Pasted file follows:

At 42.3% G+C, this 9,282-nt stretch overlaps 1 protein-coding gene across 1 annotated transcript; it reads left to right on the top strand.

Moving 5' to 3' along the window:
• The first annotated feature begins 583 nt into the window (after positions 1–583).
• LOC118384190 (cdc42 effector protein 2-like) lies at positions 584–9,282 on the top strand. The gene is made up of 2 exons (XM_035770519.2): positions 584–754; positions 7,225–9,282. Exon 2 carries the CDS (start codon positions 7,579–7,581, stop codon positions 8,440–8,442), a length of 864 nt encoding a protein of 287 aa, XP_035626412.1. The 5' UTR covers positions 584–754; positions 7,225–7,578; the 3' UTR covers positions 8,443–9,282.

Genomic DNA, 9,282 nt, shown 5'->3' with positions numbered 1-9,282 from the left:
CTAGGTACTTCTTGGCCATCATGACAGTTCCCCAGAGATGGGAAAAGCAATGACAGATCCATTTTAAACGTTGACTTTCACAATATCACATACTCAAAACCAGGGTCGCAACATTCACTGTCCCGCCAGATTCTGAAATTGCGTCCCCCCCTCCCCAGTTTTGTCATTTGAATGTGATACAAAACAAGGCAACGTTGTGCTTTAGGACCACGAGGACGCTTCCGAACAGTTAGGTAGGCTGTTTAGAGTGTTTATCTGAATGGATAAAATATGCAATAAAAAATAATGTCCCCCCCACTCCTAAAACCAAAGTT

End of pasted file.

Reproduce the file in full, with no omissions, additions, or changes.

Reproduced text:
At 42.3% G+C, this 9,282-nt stretch overlaps 1 protein-coding gene across 1 annotated transcript; it reads left to right on the top strand.

Moving 5' to 3' along the window:
• The first annotated feature begins 583 nt into the window (after positions 1–583).
• LOC118384190 (cdc42 effector protein 2-like) lies at positions 584–9,282 on the top strand. The gene is made up of 2 exons (XM_035770519.2): positions 584–754; positions 7,225–9,282. Exon 2 carries the CDS (start codon positions 7,579–7,581, stop codon positions 8,440–8,442), a length of 864 nt encoding a protein of 287 aa, XP_035626412.1. The 5' UTR covers positions 584–754; positions 7,225–7,578; the 3' UTR covers positions 8,443–9,282.

Genomic DNA, 9,282 nt, shown 5'->3' with positions numbered 1-9,282 from the left:
CTAGGTACTTCTTGGCCATCATGACAGTTCCCCAGAGATGGGAAAAGCAATGACAGATCCATTTTAAACGTTGACTTTCACAATATCACATACTCAAAACCAGGGTCGCAACATTCACTGTCCCGCCAGATTCTGAAATTGCGTCCCCCCCTCCCCAGTTTTGTCATTTGAATGTGATACAAAACAAGGCAACGTTGTGCTTTAGGACCACGAGGACGCTTCCGAACAGTTAGGTAGGCTGTTTAGAGTGTTTATCTGAATGGATAAAATATGCAATAAAAAATAATGTCCCCCCCACTCCTAAAACCAAAGTT